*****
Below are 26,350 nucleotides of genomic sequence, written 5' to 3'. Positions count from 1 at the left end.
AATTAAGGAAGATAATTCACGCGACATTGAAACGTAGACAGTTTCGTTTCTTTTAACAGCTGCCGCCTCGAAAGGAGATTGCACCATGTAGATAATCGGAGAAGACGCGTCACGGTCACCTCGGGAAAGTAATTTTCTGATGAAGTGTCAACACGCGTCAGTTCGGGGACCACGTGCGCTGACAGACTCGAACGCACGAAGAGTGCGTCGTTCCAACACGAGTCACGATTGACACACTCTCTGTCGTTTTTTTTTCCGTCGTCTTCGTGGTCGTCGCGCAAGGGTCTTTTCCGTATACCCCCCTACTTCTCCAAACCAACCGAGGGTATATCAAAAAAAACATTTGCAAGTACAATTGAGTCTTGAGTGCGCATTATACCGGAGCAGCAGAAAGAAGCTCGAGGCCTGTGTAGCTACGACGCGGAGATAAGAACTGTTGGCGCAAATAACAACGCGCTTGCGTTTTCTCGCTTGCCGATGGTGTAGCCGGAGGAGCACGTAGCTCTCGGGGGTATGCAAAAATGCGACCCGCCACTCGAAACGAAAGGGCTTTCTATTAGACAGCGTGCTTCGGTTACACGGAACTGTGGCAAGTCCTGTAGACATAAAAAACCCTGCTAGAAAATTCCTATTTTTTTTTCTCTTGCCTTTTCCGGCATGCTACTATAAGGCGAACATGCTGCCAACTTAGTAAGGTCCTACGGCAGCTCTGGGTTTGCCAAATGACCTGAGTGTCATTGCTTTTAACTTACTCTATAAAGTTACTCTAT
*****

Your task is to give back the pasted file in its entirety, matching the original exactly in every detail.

Below are 26,350 nucleotides of genomic sequence, written 5' to 3'. Positions count from 1 at the left end.
AATTAAGGAAGATAATTCACGCGACATTGAAACGTAGACAGTTTCGTTTCTTTTAACAGCTGCCGCCTCGAAAGGAGATTGCACCATGTAGATAATCGGAGAAGACGCGTCACGGTCACCTCGGGAAAGTAATTTTCTGATGAAGTGTCAACACGCGTCAGTTCGGGGACCACGTGCGCTGACAGACTCGAACGCACGAAGAGTGCGTCGTTCCAACACGAGTCACGATTGACACACTCTCTGTCGTTTTTTTTTCCGTCGTCTTCGTGGTCGTCGCGCAAGGGTCTTTTCCGTATACCCCCCTACTTCTCCAAACCAACCGAGGGTATATCAAAAAAAACATTTGCAAGTACAATTGAGTCTTGAGTGCGCATTATACCGGAGCAGCAGAAAGAAGCTCGAGGCCTGTGTAGCTACGACGCGGAGATAAGAACTGTTGGCGCAAATAACAACGCGCTTGCGTTTTCTCGCTTGCCGATGGTGTAGCCGGAGGAGCACGTAGCTCTCGGGGGTATGCAAAAATGCGACCCGCCACTCGAAACGAAAGGGCTTTCTATTAGACAGCGTGCTTCGGTTACACGGAACTGTGGCAAGTCCTGTAGACATAAAAAACCCTGCTAGAAAATTCCTATTTTTTTTTCTCTTGCCTTTTCCGGCATGCTACTATAAGGCGAACATGCTGCCAACTTAGTAAGGTCCTACGGCAGCTCTGGGTTTGCCAAATGACCTGAGTGTCATTGCTTTTAACTTACTCTATAAAGTTACTCTAT